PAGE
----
Surgical Procedures for Endometriosis
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Surgical intervention is the most aggressive treatment for endometriosis. Surgery may be done if you:
- Do not respond to other treatment
- Are older and feel you need to become pregnant more quickly
- Have severe physical changes due to the disease
The two main surgical procedures used are laparoscopy and hysterectomy with or without bilateral salpingo-oophorectomy (removal of the tubes and ovaries).
]]>Laparoscopy]]> is a minor surgical procedure that is performed through small “keyhole” incisions in the abdomen. A very small camera and surgical instruments are inserted through these small openings. This camera projects a picture of the inside of the abdomen onto a video screen. It lets the surgeon see any endometrial tissue that may be on the uterus, fallopian tubes, ovaries, lining of the pelvis, and other structures. Surgical instruments are inserted through other small cuts and are used to cut away or burn off endometrial growths and to divide scar tissue.
For a laparoscopy, you will most likely be put to sleep with general anesthesia. This procedure usually takes about 1-2 hours, but may take longer depending on the amount of endometrial growths that need to be removed.
Laparoscopy is a good option if you wish to become pregnant or cannot take hormonal medications.
Generally considered the option of last resort, a ]]>hysterectomy]]> is the surgical removal of the uterus. The ovaries and fallopian tubes may be removed at the same time; this is called a bilateral salpingo-oophorectomy. During the procedure, endometrial growths on other organs are also removed.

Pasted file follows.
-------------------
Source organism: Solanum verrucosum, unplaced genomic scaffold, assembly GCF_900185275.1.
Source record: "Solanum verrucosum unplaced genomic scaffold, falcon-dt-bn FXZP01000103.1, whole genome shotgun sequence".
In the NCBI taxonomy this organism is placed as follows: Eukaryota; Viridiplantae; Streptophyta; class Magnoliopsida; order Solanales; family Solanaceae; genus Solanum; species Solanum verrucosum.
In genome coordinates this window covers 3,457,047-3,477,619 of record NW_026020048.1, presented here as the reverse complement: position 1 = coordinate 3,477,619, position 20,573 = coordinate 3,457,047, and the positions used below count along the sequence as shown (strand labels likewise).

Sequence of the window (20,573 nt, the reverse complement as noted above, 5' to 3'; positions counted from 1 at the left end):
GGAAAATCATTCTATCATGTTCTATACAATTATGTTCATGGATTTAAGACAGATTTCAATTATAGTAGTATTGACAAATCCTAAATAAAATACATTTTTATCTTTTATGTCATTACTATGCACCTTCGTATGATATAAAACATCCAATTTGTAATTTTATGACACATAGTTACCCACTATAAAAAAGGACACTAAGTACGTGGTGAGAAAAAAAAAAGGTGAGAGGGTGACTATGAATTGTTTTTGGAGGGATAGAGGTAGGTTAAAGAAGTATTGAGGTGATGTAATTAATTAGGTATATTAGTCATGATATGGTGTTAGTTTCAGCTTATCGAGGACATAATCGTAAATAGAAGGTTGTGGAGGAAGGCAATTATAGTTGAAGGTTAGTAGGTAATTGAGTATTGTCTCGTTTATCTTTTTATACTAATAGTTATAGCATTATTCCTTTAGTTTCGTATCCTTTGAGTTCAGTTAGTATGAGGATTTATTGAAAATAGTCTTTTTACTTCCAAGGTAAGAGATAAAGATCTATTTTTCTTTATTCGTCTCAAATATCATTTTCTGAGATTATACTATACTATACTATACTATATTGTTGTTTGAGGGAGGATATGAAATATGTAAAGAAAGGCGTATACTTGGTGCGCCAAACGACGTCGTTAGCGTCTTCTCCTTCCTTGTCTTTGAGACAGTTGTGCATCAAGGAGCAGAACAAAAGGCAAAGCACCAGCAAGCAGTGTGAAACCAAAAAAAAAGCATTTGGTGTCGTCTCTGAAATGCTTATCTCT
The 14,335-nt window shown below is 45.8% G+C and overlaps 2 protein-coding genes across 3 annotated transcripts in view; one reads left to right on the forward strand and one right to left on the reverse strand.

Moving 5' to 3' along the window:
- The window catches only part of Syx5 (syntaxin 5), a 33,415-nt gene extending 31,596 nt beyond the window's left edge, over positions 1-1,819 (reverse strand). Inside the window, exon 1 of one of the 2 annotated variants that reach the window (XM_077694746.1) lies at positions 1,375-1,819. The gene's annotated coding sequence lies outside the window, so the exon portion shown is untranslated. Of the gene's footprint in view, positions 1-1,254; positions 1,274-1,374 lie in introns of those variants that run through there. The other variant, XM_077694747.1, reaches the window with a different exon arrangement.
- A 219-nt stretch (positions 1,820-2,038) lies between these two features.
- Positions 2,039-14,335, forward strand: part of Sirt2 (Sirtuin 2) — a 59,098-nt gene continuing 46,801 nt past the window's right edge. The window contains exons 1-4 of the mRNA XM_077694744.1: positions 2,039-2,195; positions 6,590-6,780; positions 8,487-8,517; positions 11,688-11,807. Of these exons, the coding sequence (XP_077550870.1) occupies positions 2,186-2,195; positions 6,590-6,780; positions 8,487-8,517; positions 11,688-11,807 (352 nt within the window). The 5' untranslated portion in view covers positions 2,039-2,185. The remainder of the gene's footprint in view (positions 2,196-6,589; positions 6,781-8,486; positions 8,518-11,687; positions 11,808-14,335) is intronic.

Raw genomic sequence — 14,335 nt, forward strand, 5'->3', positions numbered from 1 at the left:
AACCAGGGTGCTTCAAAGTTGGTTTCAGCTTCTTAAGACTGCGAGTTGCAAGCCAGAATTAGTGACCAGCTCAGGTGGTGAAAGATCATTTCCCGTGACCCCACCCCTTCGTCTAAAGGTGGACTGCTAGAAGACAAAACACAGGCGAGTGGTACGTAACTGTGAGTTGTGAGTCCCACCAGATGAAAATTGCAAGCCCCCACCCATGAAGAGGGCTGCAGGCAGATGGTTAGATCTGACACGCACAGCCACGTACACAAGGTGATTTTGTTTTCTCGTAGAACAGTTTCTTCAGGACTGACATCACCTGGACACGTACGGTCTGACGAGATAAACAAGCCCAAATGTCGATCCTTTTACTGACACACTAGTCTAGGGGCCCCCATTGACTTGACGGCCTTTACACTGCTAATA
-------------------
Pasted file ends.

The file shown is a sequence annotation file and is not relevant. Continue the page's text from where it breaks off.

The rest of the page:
This is generally considered the most effective treatment for severe endometriosis. Because the ovaries are playing a critical role in the hormonal stimulation of endometriosis and because they are usually involved in the actual disease implants, hysterectomy without removal of the ovaries often fails to be an effective treatment for the patient.
About 50% of women treated with hysterectomy alone later need another operation due to continued problems with endometriosis. After you have had this surgery, you cannot become pregnant and will have all of the side effects of menopause if your ovaries are removed.
For a hysterectomy, you will be put to sleep with general anesthesia. The procedure typically takes several hours, depending on the extent of the endometriosis.
American College of Obstetrics and Gynecology website. Available at: http://www.acog.org/ . Accessed March 2, 2006.
American Medical Association website. Available at: http://www.ama-assn.org/ . Accessed March 2, 2006.
Kistner’s Gynecology and Women’s Health . 7th ed. Mosby-Year Book; 1999.
National Institute of Child Health and Human Development website. Available at: http://www.nichd.nih.gov/ . Accessed March 1, 2006.
The Society of American Gastrointestinal and Endoscopic Surgeons website. Available at: http://www.sages.org/ . Accessed March 2, 2006.
Farquhar C, Sutton C. The evidence for the management of endometriosis. Curr Opinion in Obstet & Gynecol. 1998;10(4):321-332.
Jacobson TZ, Barlow DH, Garry R, Koninckx P. Laparoscopic surgery for pelvic pain associated with endometriosis. Cochrane Database of Systematic Reviews. 2001;(4):CD001300.
Last reviewed November 2008 by ]]>Jeff Andrews, MD, FRCSC, FACOG]]>
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